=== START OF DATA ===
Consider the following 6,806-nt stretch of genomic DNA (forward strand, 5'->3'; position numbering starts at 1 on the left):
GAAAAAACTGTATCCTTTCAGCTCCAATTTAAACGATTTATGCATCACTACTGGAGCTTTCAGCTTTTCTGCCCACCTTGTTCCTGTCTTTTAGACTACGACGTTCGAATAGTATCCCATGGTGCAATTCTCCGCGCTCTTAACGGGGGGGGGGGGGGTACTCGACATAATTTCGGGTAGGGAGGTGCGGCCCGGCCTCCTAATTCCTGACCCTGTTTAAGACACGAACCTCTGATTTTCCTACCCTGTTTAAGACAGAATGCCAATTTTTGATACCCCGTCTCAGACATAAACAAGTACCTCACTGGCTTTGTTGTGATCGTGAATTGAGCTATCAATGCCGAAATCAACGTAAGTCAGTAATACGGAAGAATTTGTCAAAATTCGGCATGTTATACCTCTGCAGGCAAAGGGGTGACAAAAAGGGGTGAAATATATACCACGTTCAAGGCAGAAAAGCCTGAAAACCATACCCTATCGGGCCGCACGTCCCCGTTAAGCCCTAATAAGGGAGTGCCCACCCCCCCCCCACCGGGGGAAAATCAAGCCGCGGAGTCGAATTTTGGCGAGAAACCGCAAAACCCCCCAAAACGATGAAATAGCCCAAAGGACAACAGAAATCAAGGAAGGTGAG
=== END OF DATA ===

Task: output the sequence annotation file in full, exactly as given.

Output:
Consider the following 6,806-nt stretch of genomic DNA (forward strand, 5'->3'; position numbering starts at 1 on the left):
GAAAAAACTGTATCCTTTCAGCTCCAATTTAAACGATTTATGCATCACTACTGGAGCTTTCAGCTTTTCTGCCCACCTTGTTCCTGTCTTTTAGACTACGACGTTCGAATAGTATCCCATGGTGCAATTCTCCGCGCTCTTAACGGGGGGGGGGGGGGTACTCGACATAATTTCGGGTAGGGAGGTGCGGCCCGGCCTCCTAATTCCTGACCCTGTTTAAGACACGAACCTCTGATTTTCCTACCCTGTTTAAGACAGAATGCCAATTTTTGATACCCCGTCTCAGACATAAACAAGTACCTCACTGGCTTTGTTGTGATCGTGAATTGAGCTATCAATGCCGAAATCAACGTAAGTCAGTAATACGGAAGAATTTGTCAAAATTCGGCATGTTATACCTCTGCAGGCAAAGGGGTGACAAAAAGGGGTGAAATATATACCACGTTCAAGGCAGAAAAGCCTGAAAACCATACCCTATCGGGCCGCACGTCCCCGTTAAGCCCTAATAAGGGAGTGCCCACCCCCCCCCCACCGGGGGAAAATCAAGCCGCGGAGTCGAATTTTGGCGAGAAACCGCAAAACCCCCCAAAACGATGAAATAGCCCAAAGGACAACAGAAATCAAGGAAGGTGAG